Carl June, Vertex execs and Parkinson's scientists win Breakthrough prizes

CAR-T cell therapy pioneer Carl June, M.D., and scientists from Vertex Pharmaceuticals are among the life sciences winners of 2024 Breakthrough Prizes, awards established by a group of influential tech titans as a means to recognize major achievements in basic science research.

The Breakthrough Prize is the name of both an annual event attended by stars of science and Hollywood and of the five $3 million awards handed out during it to researchers in the life sciences, physics and math. The honor is the most lucrative award of its kind—for comparison, a Nobel Prize is worth around $1 million—and was created in 2012 by Israeli physicist and billionaire Yuri Milner and his wife Julia along with Google co-founder Sergey Brin, 23andMe co-founder Anne Wojcicki, Mark Zuckerberg and his wife Priscilla Chan.

June will receive a Breakthrough Prize alongside Michel Sadelain, M.D., Ph.D., an immunologist at the Memorial Sloan Kettering Cancer Center in New York. The scientists’ labs worked together over decades to engineer T cells to recognize a patient’s individual cancer, resulting in the CAR-T cell therapies that have dramatically boosted remission and survival in blood cancers that didn’t respond to initial treatment with chemotherapy.

Vertex scientists Sabine Hadida, Ph.D., Paul Negulescu, Ph.D., and Fredrick Van Goor, Ph.D., will share a Breakthrough Prize for the invention of Trikafta, a trio of drugs that reverse the symptoms and may dramatically improve the life spans of people with the genetic disease cystic fibrosis. The drug was first approved in 2019 for ages 12 and up and earlier this year was expanded to treat patients as young as 2 years old.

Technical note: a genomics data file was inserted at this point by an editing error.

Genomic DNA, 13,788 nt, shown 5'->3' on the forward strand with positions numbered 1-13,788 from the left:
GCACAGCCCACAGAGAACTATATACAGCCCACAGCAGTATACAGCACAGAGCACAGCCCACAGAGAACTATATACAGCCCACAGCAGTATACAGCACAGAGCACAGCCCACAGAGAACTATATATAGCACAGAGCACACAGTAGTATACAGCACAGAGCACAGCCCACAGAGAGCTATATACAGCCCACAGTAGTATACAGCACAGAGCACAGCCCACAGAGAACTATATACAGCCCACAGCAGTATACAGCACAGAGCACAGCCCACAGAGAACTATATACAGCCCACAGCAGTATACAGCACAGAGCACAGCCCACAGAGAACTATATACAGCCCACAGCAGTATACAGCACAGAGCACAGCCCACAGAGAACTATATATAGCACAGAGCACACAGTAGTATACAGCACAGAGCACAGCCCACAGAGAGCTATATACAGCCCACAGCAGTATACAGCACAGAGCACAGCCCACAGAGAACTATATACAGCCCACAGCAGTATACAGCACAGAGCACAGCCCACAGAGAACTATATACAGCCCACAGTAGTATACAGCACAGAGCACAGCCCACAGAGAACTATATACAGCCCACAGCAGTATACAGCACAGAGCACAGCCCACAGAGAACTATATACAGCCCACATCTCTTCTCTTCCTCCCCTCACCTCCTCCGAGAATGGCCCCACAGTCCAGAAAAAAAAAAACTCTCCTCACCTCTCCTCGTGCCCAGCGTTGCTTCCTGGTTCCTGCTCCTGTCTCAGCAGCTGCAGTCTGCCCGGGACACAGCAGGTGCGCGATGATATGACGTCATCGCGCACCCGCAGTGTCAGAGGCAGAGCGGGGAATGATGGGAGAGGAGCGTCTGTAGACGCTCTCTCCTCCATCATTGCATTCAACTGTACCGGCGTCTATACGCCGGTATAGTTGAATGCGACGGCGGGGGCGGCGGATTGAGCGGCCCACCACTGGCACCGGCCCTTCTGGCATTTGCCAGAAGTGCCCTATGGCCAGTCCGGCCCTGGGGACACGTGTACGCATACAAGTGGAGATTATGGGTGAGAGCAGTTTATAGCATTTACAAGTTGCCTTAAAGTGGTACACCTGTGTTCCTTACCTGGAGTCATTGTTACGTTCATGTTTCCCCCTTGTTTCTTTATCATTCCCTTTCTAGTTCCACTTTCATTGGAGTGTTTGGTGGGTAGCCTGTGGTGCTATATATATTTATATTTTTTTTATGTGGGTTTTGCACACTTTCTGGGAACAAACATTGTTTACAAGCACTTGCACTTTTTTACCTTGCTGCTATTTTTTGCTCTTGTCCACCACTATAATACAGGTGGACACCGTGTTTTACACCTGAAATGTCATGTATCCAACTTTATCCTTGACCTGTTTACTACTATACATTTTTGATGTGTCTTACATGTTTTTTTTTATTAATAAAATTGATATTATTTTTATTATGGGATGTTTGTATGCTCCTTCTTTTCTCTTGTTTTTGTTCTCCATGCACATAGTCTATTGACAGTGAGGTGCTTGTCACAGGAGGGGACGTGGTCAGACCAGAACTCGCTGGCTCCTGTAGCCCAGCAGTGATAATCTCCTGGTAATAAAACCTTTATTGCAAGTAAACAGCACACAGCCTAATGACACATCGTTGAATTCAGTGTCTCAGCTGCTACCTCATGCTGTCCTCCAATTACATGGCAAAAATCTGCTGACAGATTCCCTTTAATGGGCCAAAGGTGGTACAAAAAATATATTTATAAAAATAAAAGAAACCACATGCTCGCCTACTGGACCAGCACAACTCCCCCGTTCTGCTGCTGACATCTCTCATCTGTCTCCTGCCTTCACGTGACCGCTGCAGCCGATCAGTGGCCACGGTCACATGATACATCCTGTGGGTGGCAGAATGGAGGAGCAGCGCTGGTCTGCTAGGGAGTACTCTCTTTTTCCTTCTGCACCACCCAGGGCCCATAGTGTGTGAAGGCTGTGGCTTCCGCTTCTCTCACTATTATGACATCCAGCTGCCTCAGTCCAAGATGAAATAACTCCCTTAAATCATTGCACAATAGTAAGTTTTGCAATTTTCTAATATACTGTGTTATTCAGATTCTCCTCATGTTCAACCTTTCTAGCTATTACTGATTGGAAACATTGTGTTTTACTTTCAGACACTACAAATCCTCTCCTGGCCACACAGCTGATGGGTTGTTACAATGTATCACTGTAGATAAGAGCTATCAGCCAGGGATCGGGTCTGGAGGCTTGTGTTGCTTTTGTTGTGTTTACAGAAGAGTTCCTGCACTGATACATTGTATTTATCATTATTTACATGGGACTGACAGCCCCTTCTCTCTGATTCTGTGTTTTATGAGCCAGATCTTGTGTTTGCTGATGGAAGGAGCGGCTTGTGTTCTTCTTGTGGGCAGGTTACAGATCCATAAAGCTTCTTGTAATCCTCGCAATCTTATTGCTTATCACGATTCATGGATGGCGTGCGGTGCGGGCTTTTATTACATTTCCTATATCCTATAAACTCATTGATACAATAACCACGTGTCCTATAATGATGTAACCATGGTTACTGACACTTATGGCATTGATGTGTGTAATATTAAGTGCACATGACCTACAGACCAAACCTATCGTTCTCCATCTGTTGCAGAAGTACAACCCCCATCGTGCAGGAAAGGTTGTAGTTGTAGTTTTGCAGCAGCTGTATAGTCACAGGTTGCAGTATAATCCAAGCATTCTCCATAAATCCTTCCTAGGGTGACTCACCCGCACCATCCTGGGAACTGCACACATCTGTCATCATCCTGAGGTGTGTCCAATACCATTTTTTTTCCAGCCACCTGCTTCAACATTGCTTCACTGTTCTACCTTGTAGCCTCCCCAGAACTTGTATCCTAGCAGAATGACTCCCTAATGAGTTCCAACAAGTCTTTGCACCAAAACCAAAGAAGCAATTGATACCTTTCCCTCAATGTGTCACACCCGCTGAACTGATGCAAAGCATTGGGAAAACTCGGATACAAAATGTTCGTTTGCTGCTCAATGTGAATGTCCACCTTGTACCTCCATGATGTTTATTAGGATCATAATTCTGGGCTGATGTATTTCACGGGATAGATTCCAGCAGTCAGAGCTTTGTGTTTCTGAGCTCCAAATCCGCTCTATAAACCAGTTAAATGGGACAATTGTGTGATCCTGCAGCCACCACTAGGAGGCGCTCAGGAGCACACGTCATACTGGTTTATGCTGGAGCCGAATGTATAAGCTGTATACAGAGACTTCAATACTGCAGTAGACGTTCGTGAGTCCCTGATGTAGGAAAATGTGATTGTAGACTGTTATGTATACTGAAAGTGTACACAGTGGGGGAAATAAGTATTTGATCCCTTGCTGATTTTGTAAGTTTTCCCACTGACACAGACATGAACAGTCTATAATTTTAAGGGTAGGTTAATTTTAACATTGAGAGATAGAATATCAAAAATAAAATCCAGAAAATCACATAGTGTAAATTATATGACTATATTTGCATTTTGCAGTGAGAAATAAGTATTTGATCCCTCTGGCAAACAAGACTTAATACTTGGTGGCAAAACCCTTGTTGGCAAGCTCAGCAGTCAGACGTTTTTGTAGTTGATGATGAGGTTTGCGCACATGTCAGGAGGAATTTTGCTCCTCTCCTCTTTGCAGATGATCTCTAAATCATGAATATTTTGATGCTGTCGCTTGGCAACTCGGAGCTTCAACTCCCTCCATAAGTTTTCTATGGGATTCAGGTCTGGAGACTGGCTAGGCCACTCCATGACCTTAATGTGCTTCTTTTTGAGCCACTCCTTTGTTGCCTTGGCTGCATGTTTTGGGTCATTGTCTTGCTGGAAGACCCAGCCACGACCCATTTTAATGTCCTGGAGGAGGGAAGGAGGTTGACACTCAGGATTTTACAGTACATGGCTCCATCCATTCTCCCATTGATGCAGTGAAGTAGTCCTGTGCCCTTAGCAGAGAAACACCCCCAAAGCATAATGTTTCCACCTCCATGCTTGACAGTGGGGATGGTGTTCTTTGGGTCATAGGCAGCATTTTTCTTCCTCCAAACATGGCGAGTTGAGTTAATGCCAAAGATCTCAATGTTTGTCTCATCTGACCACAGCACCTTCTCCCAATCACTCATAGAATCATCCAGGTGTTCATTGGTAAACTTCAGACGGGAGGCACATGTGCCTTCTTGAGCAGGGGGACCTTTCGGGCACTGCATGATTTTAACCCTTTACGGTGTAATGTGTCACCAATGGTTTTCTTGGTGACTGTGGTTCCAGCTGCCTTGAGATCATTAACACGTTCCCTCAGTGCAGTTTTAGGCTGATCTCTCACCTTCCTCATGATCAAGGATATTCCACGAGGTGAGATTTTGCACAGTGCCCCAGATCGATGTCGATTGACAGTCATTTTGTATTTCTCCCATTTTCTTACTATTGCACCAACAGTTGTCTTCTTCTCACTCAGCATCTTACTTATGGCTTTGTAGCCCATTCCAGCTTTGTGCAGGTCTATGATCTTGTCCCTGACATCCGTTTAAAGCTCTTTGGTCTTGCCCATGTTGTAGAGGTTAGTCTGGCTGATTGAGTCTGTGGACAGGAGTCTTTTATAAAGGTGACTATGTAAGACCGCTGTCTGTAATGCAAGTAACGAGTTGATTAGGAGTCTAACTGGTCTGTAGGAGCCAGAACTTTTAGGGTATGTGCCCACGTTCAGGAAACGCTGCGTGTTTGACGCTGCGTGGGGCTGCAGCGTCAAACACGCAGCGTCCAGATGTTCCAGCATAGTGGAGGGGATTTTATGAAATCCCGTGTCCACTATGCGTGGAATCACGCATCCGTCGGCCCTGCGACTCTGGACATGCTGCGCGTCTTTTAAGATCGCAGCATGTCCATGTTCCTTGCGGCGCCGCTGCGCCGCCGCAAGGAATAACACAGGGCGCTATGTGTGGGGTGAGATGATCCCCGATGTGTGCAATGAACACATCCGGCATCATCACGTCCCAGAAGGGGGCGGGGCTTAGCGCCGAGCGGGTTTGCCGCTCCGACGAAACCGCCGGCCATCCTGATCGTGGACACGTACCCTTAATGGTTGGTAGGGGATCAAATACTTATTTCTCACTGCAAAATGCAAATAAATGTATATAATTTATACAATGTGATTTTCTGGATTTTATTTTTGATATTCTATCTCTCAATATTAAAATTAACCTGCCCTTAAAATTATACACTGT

The third and final life sciences Breakthrough Prize will be awarded to Ellen Sidransky, M.D., Thomas Gasser, M.D., Ph.D., and Andrew Singleton, Ph.D., for uncovering the genetic underpinnings of Parkinson’s disease. Sidransky, a pediatrician and geneticist who studies the link between Gaucher disease and Parkinson’s, discovered that mutations in the gene GBA1 are a risk factor for Parkinson’s. Meanwhile, Gasser and Singleton revealed that mutations in the gene LRRK2 also confer a risk for the degenerative condition.

The Breakthrough Prize in physics will go to John Cardy, Ph.D., and Alexander Zamolodchikov, Ph.D., for their work on quantum field theory, which includes particle physics as well as magnetism and the content of black holes. The award in mathematics will go to Simon Brendle, Ph.D., for his contributions to differential geometry, which includes the study of smooth shapes and spaces.

The scientists will be recognized at the Breakthrough Prize ceremony on April 13 in Los Angeles. Although the organizers haven’t disclosed this year’s host or celebrity attendees, last year’s event was presented by James Corden and included performances by John Legend, and Estelle, along with appearances from Danny DeVito, Gal Gadot, Brie Larson, Robert Downey Jr. and others.